Local Young Author Writes Wrongs It’s one of the first things you notice about 11-year-old Valerie Eyer as she swings open the door to the bed and breakfast in Jacksonville where she lives with her adoptive parents. She holds open the door with her back and gestures with an open palm like a butler in an old movie; you look into her face to thank her and then you notice her eyes — dark brown, lined in long black lashes, and unusually knowing, like those of someone kind and wise and about six times her age. Those eyes remind Gwenn Eyer, Valerie’s adoptive mother, of Valerie’s little brother’s eyes — a little brother whose tragic death is at the heart of a book Gwenn and Valerie hope will help other children and families struggling in the midst or in the wake of domestic violence and abuse. The book, “Why Did We Have to Say Goodbye? Valerie’s Story” puts into prose and illustrations the first four years of Valerie’s life. Illustrations of photographs from that time show Valerie and her brother, Maxwell, making silly faces and snuggling together. Also depicted are portraits of Valerie and her brother with their biological mother — also Gwenn’s adopted daughter — and Valerie’s brother with his biological father, who was sentenced in 2009 to more than 40 years in prison in the beating death of the 2-year-old boy. “Valerie has always been a reader, she’s always enjoyed books. She’s also really strong, really smart — she gets it,” said Gwenn, who decided to create a “lifebook” for Valerie to help her more fully understand her pre-adoption history. Lifebooks can be useful tools for foster and adoptive parents and counselors or psychologists when working with children who have gone through the adoption process. “It’s ‘Who am I?’ ‘How did I get here?’” Gwenn said. “It’s your history, your life story.” By nature, lifebooks are very personal — much of Valerie’s book is gleaned from her journal entries, snippets of songs and letters she wrote to and about her brother and biological mother, and victim impact statements made in the wake of Maxwell’s death. Valerie still writes frequently in her journal, sometimes penning song lyrics, often about Maxwell, “and if I’m in a fix or something, that will come out in my song,” she said. Because she was just 4 years old when her brother was killed, Valerie has few actual memories of what life with Maxwell was like for her. “I can’t remember stuff like what we did together and what he liked. I think of pictures I’ve seen of him when I think about Maxwell,” she said. Despite the traumatic and personal nature of her story, Valerie never felt hers was a story meant to keep to herself. Something of a social butterfly, Valerie is well-known by patrons and shopkeepers at her favorite spots...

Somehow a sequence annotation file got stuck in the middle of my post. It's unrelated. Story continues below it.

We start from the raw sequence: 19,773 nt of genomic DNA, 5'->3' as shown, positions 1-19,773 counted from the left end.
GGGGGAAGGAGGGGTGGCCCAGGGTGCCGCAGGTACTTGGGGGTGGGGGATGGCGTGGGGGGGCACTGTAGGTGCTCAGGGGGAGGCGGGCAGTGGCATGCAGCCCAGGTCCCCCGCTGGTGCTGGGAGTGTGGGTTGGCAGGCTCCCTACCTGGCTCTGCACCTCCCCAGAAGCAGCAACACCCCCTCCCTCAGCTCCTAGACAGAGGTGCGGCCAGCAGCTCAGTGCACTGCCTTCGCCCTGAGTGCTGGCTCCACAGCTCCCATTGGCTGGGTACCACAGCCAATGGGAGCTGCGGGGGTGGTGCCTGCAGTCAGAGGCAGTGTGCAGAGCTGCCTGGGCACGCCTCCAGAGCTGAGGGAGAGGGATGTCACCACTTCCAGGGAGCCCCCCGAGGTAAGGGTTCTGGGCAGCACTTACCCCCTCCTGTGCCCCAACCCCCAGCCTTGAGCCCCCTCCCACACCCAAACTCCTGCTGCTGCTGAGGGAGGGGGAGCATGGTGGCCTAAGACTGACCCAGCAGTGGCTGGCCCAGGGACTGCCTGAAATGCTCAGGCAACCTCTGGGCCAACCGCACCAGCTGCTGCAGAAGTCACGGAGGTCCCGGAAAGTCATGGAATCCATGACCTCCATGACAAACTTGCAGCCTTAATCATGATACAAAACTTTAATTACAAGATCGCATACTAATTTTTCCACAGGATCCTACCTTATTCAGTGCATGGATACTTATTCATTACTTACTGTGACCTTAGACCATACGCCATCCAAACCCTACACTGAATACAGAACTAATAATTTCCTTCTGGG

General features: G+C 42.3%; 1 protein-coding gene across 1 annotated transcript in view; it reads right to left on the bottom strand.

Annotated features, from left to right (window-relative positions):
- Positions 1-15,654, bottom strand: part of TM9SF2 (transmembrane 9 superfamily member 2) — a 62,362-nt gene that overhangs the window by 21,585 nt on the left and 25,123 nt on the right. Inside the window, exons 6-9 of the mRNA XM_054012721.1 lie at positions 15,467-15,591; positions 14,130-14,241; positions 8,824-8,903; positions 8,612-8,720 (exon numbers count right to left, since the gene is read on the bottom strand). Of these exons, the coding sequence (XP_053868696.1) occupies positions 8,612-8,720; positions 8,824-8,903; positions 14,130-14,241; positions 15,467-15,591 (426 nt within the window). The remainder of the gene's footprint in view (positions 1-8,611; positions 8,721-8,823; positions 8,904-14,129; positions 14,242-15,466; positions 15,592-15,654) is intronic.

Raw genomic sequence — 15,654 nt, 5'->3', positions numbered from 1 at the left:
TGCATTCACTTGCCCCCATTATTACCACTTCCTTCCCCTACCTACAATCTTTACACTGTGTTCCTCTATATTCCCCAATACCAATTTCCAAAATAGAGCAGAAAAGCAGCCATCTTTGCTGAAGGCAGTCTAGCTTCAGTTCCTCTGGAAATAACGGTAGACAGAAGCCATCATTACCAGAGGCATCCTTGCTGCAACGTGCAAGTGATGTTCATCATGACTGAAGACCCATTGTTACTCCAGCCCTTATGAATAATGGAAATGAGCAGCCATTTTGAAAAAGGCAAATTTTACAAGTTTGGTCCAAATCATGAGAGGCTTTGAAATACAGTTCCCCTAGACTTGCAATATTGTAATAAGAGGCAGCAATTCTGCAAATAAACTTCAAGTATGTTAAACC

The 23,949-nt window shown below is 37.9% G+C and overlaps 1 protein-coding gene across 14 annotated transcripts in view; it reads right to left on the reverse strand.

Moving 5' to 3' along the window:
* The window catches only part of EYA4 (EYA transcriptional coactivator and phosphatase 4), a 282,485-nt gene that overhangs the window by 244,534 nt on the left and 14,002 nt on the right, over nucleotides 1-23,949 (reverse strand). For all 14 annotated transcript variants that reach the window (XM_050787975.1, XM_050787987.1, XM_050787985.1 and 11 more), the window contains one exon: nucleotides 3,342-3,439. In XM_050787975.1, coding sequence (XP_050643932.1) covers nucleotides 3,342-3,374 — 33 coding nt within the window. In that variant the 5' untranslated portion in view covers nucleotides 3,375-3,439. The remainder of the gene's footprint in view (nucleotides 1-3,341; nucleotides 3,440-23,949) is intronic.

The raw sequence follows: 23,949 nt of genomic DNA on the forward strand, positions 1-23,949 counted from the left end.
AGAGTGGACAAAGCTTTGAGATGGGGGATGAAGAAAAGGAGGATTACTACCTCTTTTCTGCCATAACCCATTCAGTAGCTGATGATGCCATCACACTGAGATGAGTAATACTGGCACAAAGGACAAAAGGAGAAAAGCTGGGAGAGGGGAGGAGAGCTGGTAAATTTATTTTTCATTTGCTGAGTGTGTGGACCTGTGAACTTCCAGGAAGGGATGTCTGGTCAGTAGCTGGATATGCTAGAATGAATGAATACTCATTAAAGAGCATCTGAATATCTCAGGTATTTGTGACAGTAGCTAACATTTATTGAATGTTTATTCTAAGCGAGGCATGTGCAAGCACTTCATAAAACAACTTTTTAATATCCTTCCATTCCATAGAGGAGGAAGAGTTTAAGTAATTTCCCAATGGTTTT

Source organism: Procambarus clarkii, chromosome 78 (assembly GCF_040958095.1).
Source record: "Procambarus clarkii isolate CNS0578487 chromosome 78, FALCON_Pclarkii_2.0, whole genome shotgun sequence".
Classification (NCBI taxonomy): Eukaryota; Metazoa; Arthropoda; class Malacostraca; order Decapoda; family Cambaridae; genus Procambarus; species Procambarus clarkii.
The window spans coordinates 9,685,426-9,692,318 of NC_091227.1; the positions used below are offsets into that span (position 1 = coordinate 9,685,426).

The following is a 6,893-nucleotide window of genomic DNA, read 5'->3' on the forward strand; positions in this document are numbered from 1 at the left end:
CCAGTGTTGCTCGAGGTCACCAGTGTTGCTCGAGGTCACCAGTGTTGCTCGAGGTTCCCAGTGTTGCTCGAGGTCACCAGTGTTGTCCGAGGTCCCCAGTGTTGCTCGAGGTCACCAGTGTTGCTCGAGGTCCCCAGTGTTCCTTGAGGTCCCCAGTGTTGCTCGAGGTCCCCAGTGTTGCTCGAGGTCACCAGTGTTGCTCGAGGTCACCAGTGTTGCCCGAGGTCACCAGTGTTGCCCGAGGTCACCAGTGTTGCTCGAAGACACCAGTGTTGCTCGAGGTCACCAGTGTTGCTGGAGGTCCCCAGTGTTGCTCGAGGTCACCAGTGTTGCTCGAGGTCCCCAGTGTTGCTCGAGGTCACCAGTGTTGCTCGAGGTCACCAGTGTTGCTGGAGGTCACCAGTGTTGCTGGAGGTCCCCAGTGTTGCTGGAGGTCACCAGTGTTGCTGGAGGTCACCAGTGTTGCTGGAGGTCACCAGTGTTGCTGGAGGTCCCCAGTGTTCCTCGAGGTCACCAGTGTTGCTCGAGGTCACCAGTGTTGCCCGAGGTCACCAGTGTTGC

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Valerie’s Story – The Source